The market has been happily catatonic for some months now, blissing out on low volume as stocks just kind of relentlessly grind higher. So no wonder the return of volatility last week was a real kick in the Goldman Sachs (GS). If it feels like equities have been better behaved lately, well, that's because they have been. But it sure couldn't hurt to take the recent market madness as a wake-up call that volatility remains an ever-present risk.
Take the previous week's action. Just when the market seemed to have shrugged off its anxiety over the eurozone debt crisis, a double-whammy downgrade of Greece and Portugal sent the Dow Jones Industrial Average ($INDU) tumbling more than 200 points Tuesday and the S&P Volatility Index -- also known as the VIX ($VIX.X) or "investor fear gauge" -- jumping more than 30%. The Dow then went on to reclaim 175 points over the next two sessions, only to use Friday as an occasion for a 160-point dump.
Now if you're a pro, you love volatility (the bigger the swing, the bigger the score), but for regular schmoes it pretty much only serves to increase risk. After all, the more a stock bounces around, the greater the likelihood of buying high and selling low. Unfortunately, laying off on the risk also means having to forgo the reward. As they say: No guts, no glory.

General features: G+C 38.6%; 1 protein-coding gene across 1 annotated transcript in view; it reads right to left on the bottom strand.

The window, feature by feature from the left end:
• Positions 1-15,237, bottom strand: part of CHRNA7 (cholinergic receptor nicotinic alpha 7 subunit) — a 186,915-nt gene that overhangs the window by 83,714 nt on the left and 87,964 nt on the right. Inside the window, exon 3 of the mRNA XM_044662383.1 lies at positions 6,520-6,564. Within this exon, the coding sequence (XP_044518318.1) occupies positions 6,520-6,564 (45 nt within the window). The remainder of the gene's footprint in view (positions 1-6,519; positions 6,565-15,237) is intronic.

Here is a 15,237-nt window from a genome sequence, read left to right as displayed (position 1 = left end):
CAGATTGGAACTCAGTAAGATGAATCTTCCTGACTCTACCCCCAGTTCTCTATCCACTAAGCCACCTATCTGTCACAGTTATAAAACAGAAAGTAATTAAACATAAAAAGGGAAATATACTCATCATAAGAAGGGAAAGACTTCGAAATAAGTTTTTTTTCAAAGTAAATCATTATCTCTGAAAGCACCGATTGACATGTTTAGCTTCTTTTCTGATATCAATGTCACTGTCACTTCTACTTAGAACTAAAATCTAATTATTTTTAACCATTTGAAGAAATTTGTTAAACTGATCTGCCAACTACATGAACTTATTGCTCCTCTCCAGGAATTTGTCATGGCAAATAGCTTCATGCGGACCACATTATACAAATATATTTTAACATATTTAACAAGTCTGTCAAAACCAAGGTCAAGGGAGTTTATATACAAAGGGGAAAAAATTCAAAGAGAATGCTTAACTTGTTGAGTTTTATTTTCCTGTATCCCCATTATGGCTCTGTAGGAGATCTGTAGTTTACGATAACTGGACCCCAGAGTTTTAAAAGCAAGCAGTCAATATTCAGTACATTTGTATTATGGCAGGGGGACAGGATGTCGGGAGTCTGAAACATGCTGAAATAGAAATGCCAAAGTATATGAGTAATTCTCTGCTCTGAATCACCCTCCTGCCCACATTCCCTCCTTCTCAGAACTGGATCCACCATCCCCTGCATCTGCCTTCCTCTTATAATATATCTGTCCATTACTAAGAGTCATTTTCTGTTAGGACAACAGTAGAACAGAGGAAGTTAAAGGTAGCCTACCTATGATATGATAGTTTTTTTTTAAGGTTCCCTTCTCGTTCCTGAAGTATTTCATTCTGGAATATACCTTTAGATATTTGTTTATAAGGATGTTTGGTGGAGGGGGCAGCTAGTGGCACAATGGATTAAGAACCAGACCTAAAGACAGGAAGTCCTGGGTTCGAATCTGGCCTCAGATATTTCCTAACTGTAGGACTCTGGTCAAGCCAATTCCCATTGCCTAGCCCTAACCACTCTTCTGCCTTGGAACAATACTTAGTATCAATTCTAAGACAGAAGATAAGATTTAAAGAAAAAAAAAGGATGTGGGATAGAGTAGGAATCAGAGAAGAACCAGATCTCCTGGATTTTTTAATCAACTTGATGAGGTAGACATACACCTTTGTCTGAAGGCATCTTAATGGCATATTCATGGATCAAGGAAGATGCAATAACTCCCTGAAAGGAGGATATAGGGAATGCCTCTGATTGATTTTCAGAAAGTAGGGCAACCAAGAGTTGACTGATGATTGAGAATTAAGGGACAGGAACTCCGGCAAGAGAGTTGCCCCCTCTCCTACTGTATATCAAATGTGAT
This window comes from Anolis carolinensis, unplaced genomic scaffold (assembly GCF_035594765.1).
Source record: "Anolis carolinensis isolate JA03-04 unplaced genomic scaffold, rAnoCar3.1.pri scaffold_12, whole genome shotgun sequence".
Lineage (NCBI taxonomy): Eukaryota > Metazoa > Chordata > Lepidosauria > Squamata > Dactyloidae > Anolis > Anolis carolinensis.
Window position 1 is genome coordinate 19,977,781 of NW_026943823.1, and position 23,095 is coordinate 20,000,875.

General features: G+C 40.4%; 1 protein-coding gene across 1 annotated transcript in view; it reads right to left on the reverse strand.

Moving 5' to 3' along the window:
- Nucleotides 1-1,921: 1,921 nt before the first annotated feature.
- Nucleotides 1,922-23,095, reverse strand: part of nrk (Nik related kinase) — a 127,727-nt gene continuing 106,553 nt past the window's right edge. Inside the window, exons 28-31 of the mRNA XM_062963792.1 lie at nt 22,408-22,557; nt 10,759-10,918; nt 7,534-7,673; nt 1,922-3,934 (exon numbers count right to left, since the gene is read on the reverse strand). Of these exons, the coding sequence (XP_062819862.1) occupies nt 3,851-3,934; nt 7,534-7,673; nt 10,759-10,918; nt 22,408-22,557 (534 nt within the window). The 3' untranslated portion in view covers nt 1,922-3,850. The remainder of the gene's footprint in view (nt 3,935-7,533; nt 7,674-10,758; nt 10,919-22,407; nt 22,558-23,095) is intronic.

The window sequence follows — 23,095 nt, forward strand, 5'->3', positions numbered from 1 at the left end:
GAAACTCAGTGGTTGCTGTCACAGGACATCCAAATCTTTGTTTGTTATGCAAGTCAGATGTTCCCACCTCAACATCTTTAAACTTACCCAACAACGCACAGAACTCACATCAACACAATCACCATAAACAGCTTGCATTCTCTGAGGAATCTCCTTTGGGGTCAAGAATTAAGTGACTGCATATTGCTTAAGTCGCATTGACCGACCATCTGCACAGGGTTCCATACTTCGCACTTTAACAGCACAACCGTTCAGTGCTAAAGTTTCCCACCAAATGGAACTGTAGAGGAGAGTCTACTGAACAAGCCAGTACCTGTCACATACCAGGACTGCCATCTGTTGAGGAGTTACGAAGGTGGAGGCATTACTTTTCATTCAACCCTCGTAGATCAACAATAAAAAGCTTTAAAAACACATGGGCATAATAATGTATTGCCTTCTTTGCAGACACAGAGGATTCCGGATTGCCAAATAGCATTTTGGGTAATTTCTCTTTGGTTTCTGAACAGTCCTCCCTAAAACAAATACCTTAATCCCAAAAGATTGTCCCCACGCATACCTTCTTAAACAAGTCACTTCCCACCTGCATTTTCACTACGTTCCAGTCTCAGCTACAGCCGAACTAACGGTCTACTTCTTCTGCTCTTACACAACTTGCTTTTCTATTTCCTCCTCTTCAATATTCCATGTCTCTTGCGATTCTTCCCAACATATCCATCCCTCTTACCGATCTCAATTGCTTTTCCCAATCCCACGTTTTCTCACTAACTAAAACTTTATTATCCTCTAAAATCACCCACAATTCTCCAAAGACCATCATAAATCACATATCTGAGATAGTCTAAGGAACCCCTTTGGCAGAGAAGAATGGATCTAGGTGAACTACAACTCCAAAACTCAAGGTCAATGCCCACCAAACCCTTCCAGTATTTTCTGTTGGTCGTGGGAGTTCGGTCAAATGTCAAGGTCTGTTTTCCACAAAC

But what if you could have the glory without the guts? "Low-beta" stocks, believe it or not, could be an answer.
Beta is a measure of a stock's volatility relative to the broader market. The S&P 500 ($INX) has a beta of 1.0. A stock with a beta above 1.0 is more volatile than the broader market, while a stock with a beta of less than 1.0 is less volatile than the broader market. The knock on stocks with betas of less than 1.0 is that they lag the market when it's rising (in which case you'd be better off just buying an S&P 500 index fund).
But after screening our way through Capital IQ's database of S&P 500 stocks, we found five large caps (at least $50 billion in market capitalization) that have greatly outperformed the broader market over the last five years (it's up less than 3% over that span), while being significantly less risky. Furthermore, by forward price/earnings multiples, these stocks offer discounts to the broader market, making their relative valuations compelling.
For folks looking to beat the market while also sleeping better at night, these five blue-chips could fit the bill:
Five-year price change: 141%
Five-year beta: 0.63
Forward P/E vs. S&P 500: 5% discount
Five-year price change: 69%
Five-year beta: 0.79
Forward P/E vs. S&P 500: 30% discount
Five-year price change: 57%
Five-year beta: 0.65
Forward P/E vs. S&P 500: 46% discount
Five-year price change: 23%
Five-year beta: 0.59
Forward P/E vs. S&P 500: 6% discount
Five-year price change: 19%
Five-year beta: 0.42
Forward P/E vs. S&P 500: 38% discount
Why do investors make the decisions that they do?View Course »